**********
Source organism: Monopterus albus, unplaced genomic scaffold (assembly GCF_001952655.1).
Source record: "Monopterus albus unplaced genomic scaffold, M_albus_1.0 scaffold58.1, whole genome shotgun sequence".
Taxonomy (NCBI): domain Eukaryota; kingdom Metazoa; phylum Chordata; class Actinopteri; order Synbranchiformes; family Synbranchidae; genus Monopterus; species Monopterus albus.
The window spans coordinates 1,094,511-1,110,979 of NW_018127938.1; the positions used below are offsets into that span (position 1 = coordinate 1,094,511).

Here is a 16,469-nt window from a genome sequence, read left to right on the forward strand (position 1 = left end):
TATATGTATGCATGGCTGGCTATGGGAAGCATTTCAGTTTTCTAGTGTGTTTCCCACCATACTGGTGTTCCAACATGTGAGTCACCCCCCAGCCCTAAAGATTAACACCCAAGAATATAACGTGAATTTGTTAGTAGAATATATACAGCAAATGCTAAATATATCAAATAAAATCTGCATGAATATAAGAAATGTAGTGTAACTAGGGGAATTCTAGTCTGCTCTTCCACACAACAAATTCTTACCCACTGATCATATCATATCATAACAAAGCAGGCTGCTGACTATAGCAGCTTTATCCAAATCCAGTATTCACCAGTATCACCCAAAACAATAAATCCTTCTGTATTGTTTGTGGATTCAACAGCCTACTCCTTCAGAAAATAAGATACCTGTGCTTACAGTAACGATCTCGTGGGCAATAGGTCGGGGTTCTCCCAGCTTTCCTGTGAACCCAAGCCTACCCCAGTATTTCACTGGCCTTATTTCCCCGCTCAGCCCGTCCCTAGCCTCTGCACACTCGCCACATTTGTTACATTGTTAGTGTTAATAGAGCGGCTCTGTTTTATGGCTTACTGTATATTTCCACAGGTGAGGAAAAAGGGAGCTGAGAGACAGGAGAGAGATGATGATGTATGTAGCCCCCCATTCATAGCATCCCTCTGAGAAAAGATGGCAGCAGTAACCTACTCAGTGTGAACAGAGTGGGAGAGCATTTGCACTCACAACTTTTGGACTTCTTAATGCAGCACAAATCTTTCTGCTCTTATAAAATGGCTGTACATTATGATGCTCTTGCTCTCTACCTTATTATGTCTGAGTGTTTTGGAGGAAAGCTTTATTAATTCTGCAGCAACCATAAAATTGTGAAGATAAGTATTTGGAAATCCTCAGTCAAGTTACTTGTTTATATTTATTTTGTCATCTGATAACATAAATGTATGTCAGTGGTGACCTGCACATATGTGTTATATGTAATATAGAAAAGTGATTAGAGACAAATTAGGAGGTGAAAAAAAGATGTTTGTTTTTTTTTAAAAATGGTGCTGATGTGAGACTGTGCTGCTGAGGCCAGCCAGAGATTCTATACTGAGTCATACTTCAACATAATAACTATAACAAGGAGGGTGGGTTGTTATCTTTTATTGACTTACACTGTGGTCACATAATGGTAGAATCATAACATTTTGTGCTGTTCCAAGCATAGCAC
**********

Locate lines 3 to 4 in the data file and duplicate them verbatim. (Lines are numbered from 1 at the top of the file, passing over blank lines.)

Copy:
Taxonomy (NCBI): domain Eukaryota; kingdom Metazoa; phylum Chordata; class Actinopteri; order Synbranchiformes; family Synbranchidae; genus Monopterus; species Monopterus albus.
The window spans coordinates 1,094,511-1,110,979 of NW_018127938.1; the positions used below are offsets into that span (position 1 = coordinate 1,094,511).